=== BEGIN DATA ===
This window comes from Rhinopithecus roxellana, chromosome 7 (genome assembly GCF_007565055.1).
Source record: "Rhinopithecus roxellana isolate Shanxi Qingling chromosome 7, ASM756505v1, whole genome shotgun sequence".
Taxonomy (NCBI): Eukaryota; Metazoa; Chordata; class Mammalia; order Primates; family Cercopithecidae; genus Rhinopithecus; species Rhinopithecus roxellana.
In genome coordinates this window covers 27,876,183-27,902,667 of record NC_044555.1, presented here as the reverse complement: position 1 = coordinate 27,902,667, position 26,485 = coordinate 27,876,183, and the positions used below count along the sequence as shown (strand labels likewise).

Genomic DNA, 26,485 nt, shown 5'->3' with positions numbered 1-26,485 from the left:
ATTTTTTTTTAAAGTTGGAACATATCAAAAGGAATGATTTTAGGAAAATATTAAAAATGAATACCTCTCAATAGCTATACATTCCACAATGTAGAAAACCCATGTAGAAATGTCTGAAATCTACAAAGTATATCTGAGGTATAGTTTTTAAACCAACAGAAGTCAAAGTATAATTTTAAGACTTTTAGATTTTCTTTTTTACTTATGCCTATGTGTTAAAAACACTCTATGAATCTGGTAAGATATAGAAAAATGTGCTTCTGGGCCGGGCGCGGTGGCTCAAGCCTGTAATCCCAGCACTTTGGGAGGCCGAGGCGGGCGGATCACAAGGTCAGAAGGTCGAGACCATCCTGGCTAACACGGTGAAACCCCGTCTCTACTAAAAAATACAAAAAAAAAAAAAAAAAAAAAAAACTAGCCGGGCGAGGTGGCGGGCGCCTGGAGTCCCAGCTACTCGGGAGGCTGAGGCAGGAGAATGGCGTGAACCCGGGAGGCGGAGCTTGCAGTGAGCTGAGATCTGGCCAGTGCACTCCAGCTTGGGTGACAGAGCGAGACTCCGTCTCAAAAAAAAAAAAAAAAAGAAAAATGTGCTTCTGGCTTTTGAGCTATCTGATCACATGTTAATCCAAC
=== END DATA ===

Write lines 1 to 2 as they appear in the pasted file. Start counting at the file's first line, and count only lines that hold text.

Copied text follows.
This window comes from Rhinopithecus roxellana, chromosome 7 (genome assembly GCF_007565055.1).
Source record: "Rhinopithecus roxellana isolate Shanxi Qingling chromosome 7, ASM756505v1, whole genome shotgun sequence".